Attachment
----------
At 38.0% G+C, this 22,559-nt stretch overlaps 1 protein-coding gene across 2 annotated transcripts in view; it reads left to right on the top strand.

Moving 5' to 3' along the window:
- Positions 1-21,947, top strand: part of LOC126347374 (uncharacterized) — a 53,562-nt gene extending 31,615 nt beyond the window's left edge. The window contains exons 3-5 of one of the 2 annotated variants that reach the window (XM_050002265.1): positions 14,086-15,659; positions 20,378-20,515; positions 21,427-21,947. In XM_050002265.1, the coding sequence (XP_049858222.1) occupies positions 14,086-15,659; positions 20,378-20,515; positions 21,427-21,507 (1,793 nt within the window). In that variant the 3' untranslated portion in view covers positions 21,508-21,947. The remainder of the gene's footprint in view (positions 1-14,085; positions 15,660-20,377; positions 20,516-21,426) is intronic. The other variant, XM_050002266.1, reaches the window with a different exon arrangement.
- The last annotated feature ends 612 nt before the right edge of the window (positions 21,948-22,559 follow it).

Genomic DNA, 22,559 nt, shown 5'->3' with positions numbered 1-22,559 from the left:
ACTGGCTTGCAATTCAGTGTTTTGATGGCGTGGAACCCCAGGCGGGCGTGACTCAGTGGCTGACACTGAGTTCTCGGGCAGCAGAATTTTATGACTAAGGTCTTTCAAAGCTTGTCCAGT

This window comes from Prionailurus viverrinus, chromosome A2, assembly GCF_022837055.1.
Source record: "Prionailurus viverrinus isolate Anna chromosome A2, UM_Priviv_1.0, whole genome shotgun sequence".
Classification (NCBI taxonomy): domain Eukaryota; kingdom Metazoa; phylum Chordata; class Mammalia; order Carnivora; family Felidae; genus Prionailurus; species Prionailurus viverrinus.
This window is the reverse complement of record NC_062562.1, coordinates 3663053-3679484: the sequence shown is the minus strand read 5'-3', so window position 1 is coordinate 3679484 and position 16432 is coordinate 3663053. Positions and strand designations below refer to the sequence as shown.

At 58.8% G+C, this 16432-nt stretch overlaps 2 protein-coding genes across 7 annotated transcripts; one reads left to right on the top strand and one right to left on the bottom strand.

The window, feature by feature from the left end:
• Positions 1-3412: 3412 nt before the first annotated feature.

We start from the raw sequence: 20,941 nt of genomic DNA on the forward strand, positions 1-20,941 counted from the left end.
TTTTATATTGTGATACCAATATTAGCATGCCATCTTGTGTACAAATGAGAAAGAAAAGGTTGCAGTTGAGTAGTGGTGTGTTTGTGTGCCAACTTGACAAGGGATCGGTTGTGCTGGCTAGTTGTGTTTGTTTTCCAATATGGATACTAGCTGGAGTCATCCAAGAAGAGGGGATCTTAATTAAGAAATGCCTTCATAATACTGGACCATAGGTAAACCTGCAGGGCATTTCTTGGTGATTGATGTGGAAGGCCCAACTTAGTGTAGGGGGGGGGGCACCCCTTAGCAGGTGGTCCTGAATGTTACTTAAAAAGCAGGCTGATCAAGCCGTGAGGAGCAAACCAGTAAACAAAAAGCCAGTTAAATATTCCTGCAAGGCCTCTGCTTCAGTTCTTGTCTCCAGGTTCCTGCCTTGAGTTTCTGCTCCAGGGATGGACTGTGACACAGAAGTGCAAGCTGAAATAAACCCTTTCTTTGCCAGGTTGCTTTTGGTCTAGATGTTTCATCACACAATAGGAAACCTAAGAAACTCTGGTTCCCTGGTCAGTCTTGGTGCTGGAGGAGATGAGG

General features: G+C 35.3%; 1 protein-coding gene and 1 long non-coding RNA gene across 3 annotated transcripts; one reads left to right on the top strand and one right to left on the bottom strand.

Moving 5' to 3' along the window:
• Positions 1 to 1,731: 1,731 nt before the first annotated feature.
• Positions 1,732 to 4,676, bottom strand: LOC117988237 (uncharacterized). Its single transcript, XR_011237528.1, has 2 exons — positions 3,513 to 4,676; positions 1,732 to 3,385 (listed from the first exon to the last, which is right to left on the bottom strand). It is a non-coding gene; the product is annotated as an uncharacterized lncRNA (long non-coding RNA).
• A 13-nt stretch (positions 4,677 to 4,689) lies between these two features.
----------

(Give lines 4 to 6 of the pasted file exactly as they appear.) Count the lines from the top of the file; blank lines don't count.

- The last annotated feature ends 612 nt before the right edge of the window (positions 21,948-22,559 follow it).

Genomic DNA, 22,559 nt, shown 5'->3' with positions numbered 1-22,559 from the left:
ACTGGCTTGCAATTCAGTGTTTTGATGGCGTGGAACCCCAGGCGGGCGTGACTCAGTGGCTGACACTGAGTTCTCGGGCAGCAGAATTTTATGACTAAGGTCTTTCAAAGCTTGTCCAGT